Are we having fun yet?
Random Bultaco Stuff on eBay.co.uk

At some ridiculous time on Sunday morning, round about 6am, the sandwiches and squash that Carolyn of Wales made were stowed in the rucksack, and we set off. The hustle of the car park at the Holly Bush Inn near Glasbury only served to make my nerves worse, especially when I realised that everyone was riding at least 500cc of enduro bike. With the bikes prepared and scrutinised we set off following the directions supplied by the Caerphilly and District Club. After a short burst of tarred highway we turned off at Tregoyd for the first section which, little did we know, included a special test and a small hill.

After queuing for an hour Robin wheeled the Serow to the start of the timed lap and said 'don't worry, just watch where I go and try to follow my lines'. A grand plan but one foiled by a flat battery. This was one of the few times throughout the day that I managed to fire up the Bulto successfully; I suspect it was the adrenaline. The bright red mud was at least knee high to a wee Scottish lassie, but I stuck to first gear and somehow made it round, coming in fourth slowest. I was already exhausted, so by the time I had paddled across the mud pond to the actual section it was more than I could do to keep the bike upright.

I'm not sure whether I stalled it first, or grabbed a handful of front brake causing both of us to plunge down the rock face head over you-know-what. After that display I opted to chicken out of the hill climb. Waiting until everyone had long gone, the marshals towed and pushed the Serow out to the main road where they bump started it. Now well and truly at the back of the pack, things just went downhill for me, if you'll pardon the pun. The road routes between sections were great; twisty and hilly and the Bulto was going well, but turning off on to wild hilltops was another matter altogether.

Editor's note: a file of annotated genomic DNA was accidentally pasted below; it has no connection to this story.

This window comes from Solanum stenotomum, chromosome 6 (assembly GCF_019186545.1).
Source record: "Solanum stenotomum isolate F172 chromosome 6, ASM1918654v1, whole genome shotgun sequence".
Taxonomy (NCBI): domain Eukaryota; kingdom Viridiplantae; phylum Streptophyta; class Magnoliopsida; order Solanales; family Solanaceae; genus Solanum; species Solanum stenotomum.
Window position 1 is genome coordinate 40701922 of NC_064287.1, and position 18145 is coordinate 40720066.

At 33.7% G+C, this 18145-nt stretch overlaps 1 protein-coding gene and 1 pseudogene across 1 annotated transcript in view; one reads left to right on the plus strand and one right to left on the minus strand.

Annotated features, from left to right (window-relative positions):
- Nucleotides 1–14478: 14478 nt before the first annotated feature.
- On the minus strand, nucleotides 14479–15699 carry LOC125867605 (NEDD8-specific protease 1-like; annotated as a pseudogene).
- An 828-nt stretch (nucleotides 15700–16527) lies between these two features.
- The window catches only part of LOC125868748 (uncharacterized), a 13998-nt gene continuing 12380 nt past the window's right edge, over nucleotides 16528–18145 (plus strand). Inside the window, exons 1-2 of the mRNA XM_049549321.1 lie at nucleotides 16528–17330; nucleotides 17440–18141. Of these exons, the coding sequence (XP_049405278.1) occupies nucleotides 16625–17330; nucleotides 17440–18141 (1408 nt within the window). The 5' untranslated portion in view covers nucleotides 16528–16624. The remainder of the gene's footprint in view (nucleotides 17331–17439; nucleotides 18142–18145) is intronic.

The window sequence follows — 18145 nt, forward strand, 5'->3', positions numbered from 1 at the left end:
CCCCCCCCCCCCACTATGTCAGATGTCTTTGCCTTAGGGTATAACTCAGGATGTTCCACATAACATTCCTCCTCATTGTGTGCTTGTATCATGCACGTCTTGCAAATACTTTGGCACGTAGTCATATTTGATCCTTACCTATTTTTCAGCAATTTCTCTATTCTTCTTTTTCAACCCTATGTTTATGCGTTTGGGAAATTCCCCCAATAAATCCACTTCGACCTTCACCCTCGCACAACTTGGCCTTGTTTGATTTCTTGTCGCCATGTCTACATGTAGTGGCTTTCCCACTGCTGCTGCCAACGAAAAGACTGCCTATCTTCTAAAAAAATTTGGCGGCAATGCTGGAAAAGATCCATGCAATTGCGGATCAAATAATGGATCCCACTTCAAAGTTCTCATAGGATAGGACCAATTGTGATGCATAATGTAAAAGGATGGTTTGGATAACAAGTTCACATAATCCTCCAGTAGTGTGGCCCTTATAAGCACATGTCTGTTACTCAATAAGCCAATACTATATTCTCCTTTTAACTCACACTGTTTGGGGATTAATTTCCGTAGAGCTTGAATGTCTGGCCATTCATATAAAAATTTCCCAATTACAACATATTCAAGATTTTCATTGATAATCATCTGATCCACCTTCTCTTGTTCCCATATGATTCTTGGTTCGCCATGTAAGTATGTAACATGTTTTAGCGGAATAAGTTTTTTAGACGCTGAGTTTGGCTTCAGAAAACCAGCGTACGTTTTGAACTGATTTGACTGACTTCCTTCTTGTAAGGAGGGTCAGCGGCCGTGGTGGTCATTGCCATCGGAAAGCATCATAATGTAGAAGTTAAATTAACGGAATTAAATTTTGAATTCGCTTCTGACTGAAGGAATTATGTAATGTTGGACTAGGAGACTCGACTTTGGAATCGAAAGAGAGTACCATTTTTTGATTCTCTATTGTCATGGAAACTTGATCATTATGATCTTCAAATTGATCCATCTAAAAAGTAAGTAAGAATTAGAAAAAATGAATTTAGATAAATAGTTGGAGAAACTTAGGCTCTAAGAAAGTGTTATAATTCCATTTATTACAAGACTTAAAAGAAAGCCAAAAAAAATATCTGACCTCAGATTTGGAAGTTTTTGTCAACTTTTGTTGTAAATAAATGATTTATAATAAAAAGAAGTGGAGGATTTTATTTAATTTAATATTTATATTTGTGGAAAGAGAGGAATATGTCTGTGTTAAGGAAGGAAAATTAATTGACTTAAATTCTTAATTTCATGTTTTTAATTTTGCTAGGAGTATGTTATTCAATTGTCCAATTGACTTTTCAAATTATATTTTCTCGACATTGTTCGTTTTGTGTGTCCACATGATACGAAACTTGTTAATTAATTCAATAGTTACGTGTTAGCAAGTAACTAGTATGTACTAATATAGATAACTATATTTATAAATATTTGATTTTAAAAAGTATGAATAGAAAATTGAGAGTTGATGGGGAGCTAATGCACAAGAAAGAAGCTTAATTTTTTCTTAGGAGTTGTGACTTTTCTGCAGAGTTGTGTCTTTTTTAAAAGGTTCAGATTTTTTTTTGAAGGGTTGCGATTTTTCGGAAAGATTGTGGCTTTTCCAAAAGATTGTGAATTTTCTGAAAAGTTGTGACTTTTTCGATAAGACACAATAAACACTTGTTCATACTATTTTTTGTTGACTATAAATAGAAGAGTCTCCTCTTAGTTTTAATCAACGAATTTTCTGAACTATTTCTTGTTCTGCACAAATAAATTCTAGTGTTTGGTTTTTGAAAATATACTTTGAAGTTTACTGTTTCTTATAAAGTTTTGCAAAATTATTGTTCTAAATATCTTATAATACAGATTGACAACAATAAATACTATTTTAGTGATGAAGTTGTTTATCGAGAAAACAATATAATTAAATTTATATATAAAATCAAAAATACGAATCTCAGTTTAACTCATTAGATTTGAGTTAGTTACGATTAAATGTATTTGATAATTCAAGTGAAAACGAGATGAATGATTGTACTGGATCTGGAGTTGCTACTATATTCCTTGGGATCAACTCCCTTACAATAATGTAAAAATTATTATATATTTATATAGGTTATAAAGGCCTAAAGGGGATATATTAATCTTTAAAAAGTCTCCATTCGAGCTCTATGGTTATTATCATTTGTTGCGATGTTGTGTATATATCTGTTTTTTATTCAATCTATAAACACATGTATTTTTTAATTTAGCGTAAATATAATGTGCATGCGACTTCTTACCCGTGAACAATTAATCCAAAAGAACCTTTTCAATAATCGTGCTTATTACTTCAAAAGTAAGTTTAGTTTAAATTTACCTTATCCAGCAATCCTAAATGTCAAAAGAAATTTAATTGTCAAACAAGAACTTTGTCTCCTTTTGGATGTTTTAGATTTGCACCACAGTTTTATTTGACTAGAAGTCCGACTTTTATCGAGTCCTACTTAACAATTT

With the bitter Welsh wind and hailstones biting at my face and causing a bit of sniveling (honest, that's what it was guv) I had had enough already. The light breeze knocked Robin over as he stopped to see just how pathetic I was being (honest, that's really what it was, guv) and the head honcho on the trial whose job it was to make sure no one got left behind did a sterling job of instructing me how to tackle the sheer drop down from Gospel Pass. I think my girlie moment just got too much for him and as much as I appreciated his assistance, there was no way I was going to bump start the bike down that hill!

Moving swiftly on after some blood sugar rejuvenation, we caught up with some of the back-markers and followed them for a while through farmyards with lost lambs and ponies wandering around. The majority of the sections were a hundred times harder than the one we practiced the day before, with steep climbs over loose rubble and boulders, incorporated with lots of mud and tight turns. I 'fived' every one of them and at some point lost my score card so little difference did it make really.